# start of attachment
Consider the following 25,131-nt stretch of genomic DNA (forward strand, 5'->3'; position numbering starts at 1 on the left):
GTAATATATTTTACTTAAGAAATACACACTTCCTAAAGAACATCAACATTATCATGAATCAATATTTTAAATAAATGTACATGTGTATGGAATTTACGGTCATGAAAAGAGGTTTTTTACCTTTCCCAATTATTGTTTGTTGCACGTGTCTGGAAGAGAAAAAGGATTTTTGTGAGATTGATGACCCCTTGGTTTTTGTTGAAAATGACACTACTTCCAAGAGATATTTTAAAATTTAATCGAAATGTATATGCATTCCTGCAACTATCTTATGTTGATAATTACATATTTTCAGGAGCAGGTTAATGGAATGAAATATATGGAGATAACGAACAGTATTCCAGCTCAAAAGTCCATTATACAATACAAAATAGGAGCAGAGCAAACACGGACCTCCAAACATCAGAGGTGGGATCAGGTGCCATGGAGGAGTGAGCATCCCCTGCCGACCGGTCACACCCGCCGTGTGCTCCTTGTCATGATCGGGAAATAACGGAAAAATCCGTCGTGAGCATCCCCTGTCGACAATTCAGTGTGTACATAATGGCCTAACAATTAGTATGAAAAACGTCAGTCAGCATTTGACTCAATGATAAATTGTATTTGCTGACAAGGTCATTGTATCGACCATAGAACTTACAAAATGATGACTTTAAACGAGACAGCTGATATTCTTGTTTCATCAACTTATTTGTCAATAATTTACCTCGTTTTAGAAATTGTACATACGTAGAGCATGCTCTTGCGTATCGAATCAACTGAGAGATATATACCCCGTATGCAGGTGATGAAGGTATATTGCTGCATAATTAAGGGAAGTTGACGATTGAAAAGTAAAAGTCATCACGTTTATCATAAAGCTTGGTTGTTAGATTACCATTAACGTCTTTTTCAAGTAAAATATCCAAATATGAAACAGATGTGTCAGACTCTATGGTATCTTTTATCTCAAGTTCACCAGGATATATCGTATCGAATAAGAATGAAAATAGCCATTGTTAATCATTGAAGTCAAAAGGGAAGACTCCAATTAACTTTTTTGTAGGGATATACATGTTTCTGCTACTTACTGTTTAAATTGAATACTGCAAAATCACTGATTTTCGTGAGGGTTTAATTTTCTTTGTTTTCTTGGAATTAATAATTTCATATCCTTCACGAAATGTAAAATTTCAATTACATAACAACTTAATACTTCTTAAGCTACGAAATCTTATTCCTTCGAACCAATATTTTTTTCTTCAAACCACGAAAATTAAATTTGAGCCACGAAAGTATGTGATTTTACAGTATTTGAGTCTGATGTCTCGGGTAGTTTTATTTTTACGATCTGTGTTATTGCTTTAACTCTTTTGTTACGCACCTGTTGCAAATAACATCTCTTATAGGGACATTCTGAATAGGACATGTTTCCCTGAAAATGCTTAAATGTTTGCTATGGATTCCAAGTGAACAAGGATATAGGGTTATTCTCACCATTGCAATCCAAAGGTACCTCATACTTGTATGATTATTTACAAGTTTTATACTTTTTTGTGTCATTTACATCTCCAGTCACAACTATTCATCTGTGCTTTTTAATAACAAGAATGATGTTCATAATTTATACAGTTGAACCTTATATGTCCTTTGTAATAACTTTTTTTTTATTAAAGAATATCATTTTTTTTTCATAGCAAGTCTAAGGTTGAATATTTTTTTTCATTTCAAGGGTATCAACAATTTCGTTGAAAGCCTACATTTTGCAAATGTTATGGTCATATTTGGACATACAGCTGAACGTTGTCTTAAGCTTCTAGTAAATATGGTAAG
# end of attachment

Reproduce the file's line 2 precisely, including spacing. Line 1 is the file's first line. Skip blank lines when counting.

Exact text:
GTAATATATTTTACTTAAGAAATACACACTTCCTAAAGAACATCAACATTATCATGAATCAATATTTTAAATAAATGTACATGTGTATGGAATTTACGGTCATGAAAAGAGGTTTTTTACCTTTCCCAATTATTGTTTGTTGCACGTGTCTGGAAGAGAAAAAGGATTTTTGTGAGATTGATGACCCCTTGGTTTTTGTTGAAAATGACACTACTTCCAAGAGATATTTTAAAATTTAATCGAAATGTATATGCATTCCTGCAACTATCTTATGTTGATAATTACATATTTTCAGGAGCAGGTTAATGGAATGAAATATATGGAGATAACGAACAGTATTCCAGCTCAAAAGTCCATTATACAATACAAAATAGGAGCAGAGCAAACACGGACCTCCAAACATCAGAGGTGGGATCAGGTGCCATGGAGGAGTGAGCATCCCCTGCCGACCGGTCACACCCGCCGTGTGCTCCTTGTCATGATCGGGAAATAACGGAAAAATCCGTCGTGAGCATCCCCTGTCGACAATTCAGTGTGTACATAATGGCCTAACAATTAGTATGAAAAACGTCAGTCAGCATTTGACTCAATGATAAATTGTATTTGCTGACAAGGTCATTGTATCGACCATAGAACTTACAAAATGATGACTTTAAACGAGACAGCTGATATTCTTGTTTCATCAACTTATTTGTCAATAATTTACCTCGTTTTAGAAATTGTACATACGTAGAGCATGCTCTTGCGTATCGAATCAACTGAGAGATATATACCCCGTATGCAGGTGATGAAGGTATATTGCTGCATAATTAAGGGAAGTTGACGATTGAAAAGTAAAAGTCATCACGTTTATCATAAAGCTTGGTTGTTAGATTACCATTAACGTCTTTTTCAAGTAAAATATCCAAATATGAAACAGATGTGTCAGACTCTATGGTATCTTTTATCTCAAGTTCACCAGGATATATCGTATCGAATAAGAATGAAAATAGCCATTGTTAATCATTGAAGTCAAAAGGGAAGACTCCAATTAACTTTTTTGTAGGGATATACATGTTTCTGCTACTTACTGTTTAAATTGAATACTGCAAAATCACTGATTTTCGTGAGGGTTTAATTTTCTTTGTTTTCTTGGAATTAATAATTTCATATCCTTCACGAAATGTAAAATTTCAATTACATAACAACTTAATACTTCTTAAGCTACGAAATCTTATTCCTTCGAACCAATATTTTTTTCTTCAAACCACGAAAATTAAATTTGAGCCACGAAAGTATGTGATTTTACAGTATTTGAGTCTGATGTCTCGGGTAGTTTTATTTTTACGATCTGTGTTATTGCTTTAACTCTTTTGTTACGCACCTGTTGCAAATAACATCTCTTATAGGGACATTCTGAATAGGACATGTTTCCCTGAAAATGCTTAAATGTTTGCTATGGATTCCAAGTGAACAAGGATATAGGGTTATTCTCACCATTGCAATCCAAAGGTACCTCATACTTGTATGATTATTTACAAGTTTTATACTTTTTTGTGTCATTTACATCTCCAGTCACAACTATTCATCTGTGCTTTTTAATAACAAGAATGATGTTCATAATTTATACAGTTGAACCTTATATGTCCTTTGTAATAACTTTTTTTTTATTAAAGAATATCATTTTTTTTTCATAGCAAGTCTAAGGTTGAATATTTTTTTTCATTTCAAGGGTATCAACAATTTCGTTGAAAGCCTACATTTTGCAAATGTTATGGTCATATTTGGACATACAGCTGAACGTTGTCTTAAGCTTCTAGTAAATATGGTAAG